Updated: Apr 10
When the Sabbath was past, Mary Magdalene, Mary the mother of James, and Salome bought spices, so that they might go and anoint him. And very early on the first day of the week, when the sun had risen, they went to the tomb. And they were saying to one another, “Who will roll away the stone for us from the entrance of the tomb?” And looking up, they saw that the stone had been rolled back—it was very large. And entering the tomb, they saw a young man sitting on the right side, dressed in a white robe, and they were alarmed. And he said to them, “Do not be alarmed. You seek Jesus of Nazareth, who was crucified. He has risen; he is not here. See the place where they laid him. But go, tell his disciples and Peter that he is going before you to Galilee. There you will see him, just as he told you.” And they went out and fled from the tomb, for trembling and astonishment had seized them, and they said nothing to anyone, for they were afraid.
Mark 16:1-8 (ESV)
Perhaps one of the best and most compelling accounts of what the resurrection of Christ has done and could do. if found in the book Christ In Your Life by Leslie Brandt. Sadly the book is out of print, but a few stray copies are available on Amazon and other used book dealers. I would like to share a few excerpts from the chapter entitled "If I Really Believed."
in those hours that followed the burial of Jesus,
that Christianity died with the Christ
and was laid with him in the sepulcher.
There was not a single human being who believed
they would ever see him again.
What remained for the disciples but to return
to their homes and their fishing nets
as disappointed and disillusioned men,
and try their best to forget
the whole amazing experience?
There never were men more utterly depressed and dispirited
than were the disciples of Christ
following His crucifixion.
Then something happened.
A few hours later, and these same men
were full of confidence and joy.
Their faith in Jesus had revived,
and Christianity had a far greater vitality
then ever before.
The once defeated and disillusioned disciples
now became men sent out for world conquest.
They who had once sought for thrones
were not fearlessly expecting persecution and death.
Christ's death had cowed, discouraged, terrified,
and defeated them.
Now they were virtually transfigured and transformed.
They were new men, ready to go boldly into the very city
that had crucified their leader
and proclaim Him and Savior of the World.
Ordinary, fallible, blundering men, they were changed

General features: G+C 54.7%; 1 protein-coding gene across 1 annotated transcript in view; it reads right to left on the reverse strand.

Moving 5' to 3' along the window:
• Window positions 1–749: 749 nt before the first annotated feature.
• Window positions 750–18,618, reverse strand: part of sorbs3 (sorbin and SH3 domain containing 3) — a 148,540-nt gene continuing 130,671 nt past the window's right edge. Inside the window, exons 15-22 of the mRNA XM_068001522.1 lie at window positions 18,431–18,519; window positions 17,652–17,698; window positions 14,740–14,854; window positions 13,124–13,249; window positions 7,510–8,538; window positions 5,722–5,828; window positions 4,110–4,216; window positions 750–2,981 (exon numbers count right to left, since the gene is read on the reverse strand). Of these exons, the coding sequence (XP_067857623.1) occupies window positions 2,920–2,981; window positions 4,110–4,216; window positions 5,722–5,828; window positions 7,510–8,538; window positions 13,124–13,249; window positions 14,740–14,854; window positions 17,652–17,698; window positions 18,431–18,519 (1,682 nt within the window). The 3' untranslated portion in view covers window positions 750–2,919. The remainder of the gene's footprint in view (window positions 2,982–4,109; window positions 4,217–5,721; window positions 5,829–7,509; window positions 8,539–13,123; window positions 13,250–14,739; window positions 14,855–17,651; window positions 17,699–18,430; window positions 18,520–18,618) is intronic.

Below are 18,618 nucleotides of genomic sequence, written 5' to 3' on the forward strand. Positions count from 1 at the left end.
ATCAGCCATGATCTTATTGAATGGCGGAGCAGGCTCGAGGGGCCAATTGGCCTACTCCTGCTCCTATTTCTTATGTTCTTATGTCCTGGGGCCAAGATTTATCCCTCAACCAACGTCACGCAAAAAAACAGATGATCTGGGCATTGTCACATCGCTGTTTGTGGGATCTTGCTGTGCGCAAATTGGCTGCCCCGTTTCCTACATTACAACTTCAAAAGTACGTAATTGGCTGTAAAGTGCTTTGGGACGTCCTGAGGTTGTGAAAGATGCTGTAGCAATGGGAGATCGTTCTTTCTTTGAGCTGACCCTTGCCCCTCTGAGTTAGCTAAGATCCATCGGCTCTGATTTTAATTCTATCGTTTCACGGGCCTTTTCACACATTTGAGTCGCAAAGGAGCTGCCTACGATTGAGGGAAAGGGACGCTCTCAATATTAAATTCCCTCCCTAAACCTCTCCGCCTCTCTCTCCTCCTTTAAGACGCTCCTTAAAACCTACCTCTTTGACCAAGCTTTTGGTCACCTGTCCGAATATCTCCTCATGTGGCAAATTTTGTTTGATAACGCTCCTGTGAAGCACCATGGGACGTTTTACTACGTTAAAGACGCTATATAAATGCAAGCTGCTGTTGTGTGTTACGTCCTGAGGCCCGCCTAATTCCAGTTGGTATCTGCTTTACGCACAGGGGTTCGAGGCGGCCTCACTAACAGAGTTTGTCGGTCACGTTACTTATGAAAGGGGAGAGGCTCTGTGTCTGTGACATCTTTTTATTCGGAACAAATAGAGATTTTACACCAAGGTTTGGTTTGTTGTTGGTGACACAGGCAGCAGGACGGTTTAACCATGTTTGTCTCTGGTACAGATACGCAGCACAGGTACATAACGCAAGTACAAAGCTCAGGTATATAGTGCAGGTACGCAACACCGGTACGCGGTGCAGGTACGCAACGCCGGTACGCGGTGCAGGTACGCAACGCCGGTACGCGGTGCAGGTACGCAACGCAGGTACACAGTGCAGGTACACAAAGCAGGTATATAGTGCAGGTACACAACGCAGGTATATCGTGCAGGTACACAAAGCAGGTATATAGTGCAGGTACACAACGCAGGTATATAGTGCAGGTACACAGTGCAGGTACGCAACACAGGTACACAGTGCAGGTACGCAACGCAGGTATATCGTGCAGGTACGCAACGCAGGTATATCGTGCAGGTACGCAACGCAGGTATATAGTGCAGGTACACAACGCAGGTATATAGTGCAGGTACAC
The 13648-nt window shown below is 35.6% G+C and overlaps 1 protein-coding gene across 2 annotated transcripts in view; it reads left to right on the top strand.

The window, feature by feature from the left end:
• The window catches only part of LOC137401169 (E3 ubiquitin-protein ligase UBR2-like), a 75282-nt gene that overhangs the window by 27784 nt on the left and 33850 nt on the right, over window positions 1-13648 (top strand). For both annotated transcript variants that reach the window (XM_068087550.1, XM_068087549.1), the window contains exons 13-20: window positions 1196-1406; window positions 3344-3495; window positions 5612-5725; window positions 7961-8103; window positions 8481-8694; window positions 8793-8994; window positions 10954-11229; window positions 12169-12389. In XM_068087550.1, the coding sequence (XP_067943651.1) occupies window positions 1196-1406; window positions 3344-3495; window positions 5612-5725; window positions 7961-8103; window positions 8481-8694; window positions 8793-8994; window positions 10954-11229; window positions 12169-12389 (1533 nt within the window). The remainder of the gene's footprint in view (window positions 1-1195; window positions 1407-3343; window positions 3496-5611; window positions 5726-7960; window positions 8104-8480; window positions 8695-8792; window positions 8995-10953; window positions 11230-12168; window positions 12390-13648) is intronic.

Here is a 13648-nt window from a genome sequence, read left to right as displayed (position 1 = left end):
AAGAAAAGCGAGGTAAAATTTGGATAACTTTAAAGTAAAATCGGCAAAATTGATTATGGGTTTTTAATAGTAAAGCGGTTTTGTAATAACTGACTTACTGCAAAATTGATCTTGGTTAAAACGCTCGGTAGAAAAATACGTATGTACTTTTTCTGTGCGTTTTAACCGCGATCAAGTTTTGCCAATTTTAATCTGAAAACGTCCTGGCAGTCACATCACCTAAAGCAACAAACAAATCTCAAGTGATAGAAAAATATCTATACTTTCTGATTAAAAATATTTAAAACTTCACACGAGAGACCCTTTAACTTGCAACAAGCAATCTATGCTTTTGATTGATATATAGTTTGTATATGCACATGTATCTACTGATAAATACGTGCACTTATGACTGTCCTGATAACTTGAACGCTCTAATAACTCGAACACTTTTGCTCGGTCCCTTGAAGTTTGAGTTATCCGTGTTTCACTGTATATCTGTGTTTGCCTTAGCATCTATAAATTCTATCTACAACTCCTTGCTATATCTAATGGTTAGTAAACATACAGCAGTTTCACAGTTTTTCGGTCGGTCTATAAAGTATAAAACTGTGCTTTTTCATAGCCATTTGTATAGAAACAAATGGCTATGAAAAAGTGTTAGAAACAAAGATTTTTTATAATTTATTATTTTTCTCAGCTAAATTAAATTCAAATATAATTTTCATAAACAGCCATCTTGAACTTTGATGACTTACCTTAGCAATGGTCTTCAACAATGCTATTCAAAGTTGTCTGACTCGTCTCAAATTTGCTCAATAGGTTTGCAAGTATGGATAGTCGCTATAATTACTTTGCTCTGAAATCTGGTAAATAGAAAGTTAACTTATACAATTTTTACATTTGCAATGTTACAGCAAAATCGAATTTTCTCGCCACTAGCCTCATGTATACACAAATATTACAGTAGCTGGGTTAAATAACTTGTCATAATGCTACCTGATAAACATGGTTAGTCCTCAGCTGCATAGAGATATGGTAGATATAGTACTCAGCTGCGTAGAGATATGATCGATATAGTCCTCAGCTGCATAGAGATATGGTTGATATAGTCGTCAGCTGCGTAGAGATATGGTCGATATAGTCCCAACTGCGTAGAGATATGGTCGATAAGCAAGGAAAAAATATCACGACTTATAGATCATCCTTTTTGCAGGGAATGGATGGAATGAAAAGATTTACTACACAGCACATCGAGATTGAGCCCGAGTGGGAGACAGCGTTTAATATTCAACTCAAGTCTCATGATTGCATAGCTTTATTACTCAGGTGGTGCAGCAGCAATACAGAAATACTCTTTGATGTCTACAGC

from inferior failures into flaming messengers.
They had passed from doubt to assurance,
from faltering to fidelity, from fear to faith,
from cowardice to courage.
Theirs was no longer a subjective hope,
but a glorious reality.
Their faith was no longer a consoling convenience
but a consuming compassion.
They were filled with new power;
they proclaimed a new message;
they sang a new song.
Christ had risen from the dead!
What was the change that had taken place
in these disciples?
What was the reason for this fantastic transformation?
It was obviously that
as Christ had been raised from the dead,
so they had risen into new life and experience.
In a strange and incomprehensible sense,
they shared in Christ's risen life.
For me, this is one of the greatest "proofs" of Christs' resurrection, that a group of rabbi followers would be willing to endure anything, even lay down their lives before they would deny their Lord. They were truly changed men, but that was 2,000 years ago, what about today? What about my life? Leslie Brandt further on reflects on this same question when he writes:
If I really believed in the living Christ,
He would be the most important factor of my life.
He would take over first place
among all loyalties and allegiances.
All things else in my life --
values, loves, affections--
would be but stepping-stones to that One
who occupies the throne of the heart,
the living Christ.
If I really believed that Jesus lives,
my life would be filled with joy unspeakable,
I would not be overly anxious about the morrow.
The joy that comes out of my relationship with Him
would be far greater and more satisfying
that all the foolish, short-lived thrills
this world has to offer.
It would be a peace and assurance that would
in some measure
be a witness to the world,
that might even fill others about me
with envy and longing
and draw them to its same Source,
the living Christ.
If I really believed in the resurrected Christ,
no problem or difficulty, weakness or sin,
no insufficiency or inadequacy could destroy me.
I would know and experience
in that power that raised Christ from the grave
the grace to overcome my thwarting frailties
and know that the God who did that colossal,
prodigious act of might and glory
would not find my problems to difficult,
that there is available to me
the same resurrection power
that brought Christ to life again,
that the only thing that could possible limit
God's resurrection power in my life
is my stubborn unwillingness
to commit my faults and failures,
along with my life
Whatever might be considered as evidences
of the resurrection of Jesus,
the most effective is the witness of God's Spirit
in the hearts of all who will believe,
the resurrection of the living Christ
in the lives of those who follow and obey Him.
It is the kind of evidence
that cannot be denied or disputed.
It can, however, be experienced in my life --
as it has been by unnumbered thousands before me.
I could not say it any better myself - thanks Leslie! The subtitle to Leslie Brandt's book Christ In Your Life is "What God's Good News Can Do for You"